Cybersecurity

Virtually no defense contractors are meeting the DoD’s cybersecurity standards

“The world’s largest supply chain—that is, defense contractors supporting the Department of Defense—is largely noncompliant.”
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· 4 min read

The vast majority of US defense contractors are failing to meet bare-minimum cybersecurity requirements imposed five years ago, according to a Merrill poll commissioned by managed security provider CyberSheath.

The 2017 Defense Federal Acquisition Regulation Supplement (DFARS) considers a contractor to be in perfect compliance with the federal government’s cybersecurity expectations if they have a score of 110 on a scale called the Supplier Performance Risk System (SPRS). Virtually none of them are even close, the poll of 300 Department of Defense contractors found.

In fact, less than 13% reported an SPRS score of 70 or above. That’s the number the company says is commonly referred to within the industry as “good enough.” The average score was −23 out of a lowest possible rating of −203, presenting “significant opportunity for improvement.”

According to the survey, defense contractors have failed to implement basic standards. A sampling:

  • 30% have security information and event management (SIEM)
  • 27% have an endpoint detection response solution (EDR)
  • 20% have a vulnerability management solution
  • 21% have multi-factor authentication (MFA)

It should go without saying that the defense sector is one of the top targets for hacking campaigns.

“The world’s largest supply chain—that is, defense contractors supporting the Department of Defense—is largely noncompliant with their mandatory cybersecurity requirements,” CyberSheath CEO Eric Noonan told IT Brew.

Noonan said that while contractors currently only need to self-certify that they’re in compliance with DFARS, the survey is a wakeup call as the Pentagon prepares to implement the Cybersecurity Maturity Model Certification (CMMC). While the rollout date for CMMC has become somewhat of a rolling target, compliance will be a pre-award requirement, meaning companies won’t be able to get contracts unless they meet the standard. Whether or not a company is deemed CMMC-compliant will be up to independent auditors.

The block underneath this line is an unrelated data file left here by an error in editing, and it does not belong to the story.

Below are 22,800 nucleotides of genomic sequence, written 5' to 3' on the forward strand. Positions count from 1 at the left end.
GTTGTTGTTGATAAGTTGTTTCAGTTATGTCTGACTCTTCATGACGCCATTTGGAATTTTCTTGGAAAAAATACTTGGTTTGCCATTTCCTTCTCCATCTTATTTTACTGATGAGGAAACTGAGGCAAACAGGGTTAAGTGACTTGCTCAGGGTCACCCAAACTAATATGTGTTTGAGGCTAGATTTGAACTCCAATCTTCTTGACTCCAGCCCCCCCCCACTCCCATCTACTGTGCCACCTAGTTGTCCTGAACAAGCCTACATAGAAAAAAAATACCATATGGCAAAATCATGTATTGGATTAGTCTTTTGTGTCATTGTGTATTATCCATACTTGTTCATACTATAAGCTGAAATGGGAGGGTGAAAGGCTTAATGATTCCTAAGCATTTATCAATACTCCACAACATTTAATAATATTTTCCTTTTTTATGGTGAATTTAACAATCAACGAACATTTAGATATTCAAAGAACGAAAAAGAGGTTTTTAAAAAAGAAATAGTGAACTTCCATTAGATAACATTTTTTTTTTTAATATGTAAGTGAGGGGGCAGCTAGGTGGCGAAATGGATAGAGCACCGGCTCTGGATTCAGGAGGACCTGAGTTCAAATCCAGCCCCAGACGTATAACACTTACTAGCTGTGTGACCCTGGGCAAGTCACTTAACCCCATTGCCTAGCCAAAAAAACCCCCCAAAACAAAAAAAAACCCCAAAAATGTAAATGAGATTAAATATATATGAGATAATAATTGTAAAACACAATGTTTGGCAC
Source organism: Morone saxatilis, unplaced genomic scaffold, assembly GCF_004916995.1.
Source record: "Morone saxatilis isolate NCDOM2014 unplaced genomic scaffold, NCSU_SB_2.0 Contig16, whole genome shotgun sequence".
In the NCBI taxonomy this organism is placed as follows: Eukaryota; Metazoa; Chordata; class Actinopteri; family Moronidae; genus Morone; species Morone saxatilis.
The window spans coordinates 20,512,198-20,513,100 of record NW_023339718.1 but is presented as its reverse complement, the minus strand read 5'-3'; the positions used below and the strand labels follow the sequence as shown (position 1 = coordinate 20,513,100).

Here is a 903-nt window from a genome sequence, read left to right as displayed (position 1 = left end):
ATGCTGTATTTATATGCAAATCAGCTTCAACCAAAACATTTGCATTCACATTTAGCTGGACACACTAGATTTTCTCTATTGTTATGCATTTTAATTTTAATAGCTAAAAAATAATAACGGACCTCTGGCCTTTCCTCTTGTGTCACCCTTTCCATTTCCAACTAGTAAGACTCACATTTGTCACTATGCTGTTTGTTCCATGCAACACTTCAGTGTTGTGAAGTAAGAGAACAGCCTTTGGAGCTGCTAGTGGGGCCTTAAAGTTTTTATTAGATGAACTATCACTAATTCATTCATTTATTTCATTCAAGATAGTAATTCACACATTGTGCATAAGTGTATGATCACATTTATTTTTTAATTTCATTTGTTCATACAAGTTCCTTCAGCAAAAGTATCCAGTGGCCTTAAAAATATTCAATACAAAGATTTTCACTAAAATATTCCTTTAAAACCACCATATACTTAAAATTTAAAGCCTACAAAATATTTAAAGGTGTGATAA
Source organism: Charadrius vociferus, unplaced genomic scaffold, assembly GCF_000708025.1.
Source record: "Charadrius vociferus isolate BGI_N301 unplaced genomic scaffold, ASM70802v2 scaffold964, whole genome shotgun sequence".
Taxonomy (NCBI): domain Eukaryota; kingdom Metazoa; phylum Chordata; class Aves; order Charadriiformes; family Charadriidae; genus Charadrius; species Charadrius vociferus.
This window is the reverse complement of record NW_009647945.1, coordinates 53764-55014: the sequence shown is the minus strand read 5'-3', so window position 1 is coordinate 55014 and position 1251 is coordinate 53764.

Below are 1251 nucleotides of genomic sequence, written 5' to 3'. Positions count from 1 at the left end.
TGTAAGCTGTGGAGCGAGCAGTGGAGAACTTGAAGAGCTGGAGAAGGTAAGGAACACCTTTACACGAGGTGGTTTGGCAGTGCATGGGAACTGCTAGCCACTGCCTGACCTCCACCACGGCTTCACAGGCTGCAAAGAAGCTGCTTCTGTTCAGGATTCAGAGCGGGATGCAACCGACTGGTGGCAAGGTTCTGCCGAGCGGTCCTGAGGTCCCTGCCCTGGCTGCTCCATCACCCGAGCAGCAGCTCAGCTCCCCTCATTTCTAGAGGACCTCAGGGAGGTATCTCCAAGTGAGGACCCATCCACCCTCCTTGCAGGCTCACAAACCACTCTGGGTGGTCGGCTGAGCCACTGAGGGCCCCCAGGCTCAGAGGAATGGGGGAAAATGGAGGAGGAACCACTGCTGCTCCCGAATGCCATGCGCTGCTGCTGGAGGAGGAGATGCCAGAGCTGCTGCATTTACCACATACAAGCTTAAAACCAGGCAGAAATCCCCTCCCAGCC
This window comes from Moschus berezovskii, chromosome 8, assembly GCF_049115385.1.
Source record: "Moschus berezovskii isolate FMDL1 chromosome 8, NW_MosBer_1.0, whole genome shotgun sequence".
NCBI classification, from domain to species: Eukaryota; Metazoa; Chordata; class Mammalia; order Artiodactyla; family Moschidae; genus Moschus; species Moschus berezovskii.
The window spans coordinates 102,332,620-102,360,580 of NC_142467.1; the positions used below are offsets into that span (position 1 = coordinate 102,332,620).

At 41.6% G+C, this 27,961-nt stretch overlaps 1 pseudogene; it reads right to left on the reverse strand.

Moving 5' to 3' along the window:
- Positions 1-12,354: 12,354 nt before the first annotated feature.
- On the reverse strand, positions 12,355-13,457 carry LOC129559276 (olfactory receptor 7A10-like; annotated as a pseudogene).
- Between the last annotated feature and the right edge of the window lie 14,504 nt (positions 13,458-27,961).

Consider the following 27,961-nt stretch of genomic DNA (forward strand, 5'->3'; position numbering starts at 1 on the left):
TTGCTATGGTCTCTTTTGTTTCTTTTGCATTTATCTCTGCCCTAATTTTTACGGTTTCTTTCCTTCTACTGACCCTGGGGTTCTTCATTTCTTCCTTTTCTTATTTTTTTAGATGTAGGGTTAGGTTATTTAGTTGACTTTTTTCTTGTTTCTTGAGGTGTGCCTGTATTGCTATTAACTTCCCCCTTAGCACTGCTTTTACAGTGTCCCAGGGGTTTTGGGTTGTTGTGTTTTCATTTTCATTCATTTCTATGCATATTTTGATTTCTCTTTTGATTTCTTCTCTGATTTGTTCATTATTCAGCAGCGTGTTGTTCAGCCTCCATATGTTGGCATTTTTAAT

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Among the more concerning findings were that 88% of respondents said they had experienced loss from a cyber incident, and nearly three out of five said they had lost business as a result. But while 97% of respondents reported having cybersecurity insurance, prime contractors said their ideal price-point for solutions were between one dollar and slightly over $1,000s. Noonan said those numbers were “very unrealistic” and further evidence many companies haven’t been looking into the standards as much as they should be.

“To their credit, the federal government gave industry the opportunity to solve this problem themselves without mandatory verification,” Noonan said. “This research clearly indicates [that] it’s failed. So, now they’re moving to enforcement.”

Michael Daniel, president and CEO of the Cyber Threat Alliance, told IT Brew via email that the defense industry wasn’t unique in underinvesting in cybersecurity, or failing to prioritize it as a part of a company’s culture and organizational processes.

“For many years, cybersecurity has been considered a purely technical problem, a good-to-have capability, a cost center, or some combination of all three,” Daniel wrote. “It has to become part of running a reputable, successful business, just like keeping clean books or maintaining workplace safety.”

Noonan’s advice to defense contractors is to treat CMMC as “just table stakes for working in the space,” and the best time to improve cybersecurity would have been five to seven years ago.

“But the second-best time is right now, because this is not a simple process,” he added.—TM

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Top insights for IT pros

From cybersecurity and big data to software development and gaming, IT Brew delivers the latest news and analysis of trends shaping the IT industry, like only The Brew can.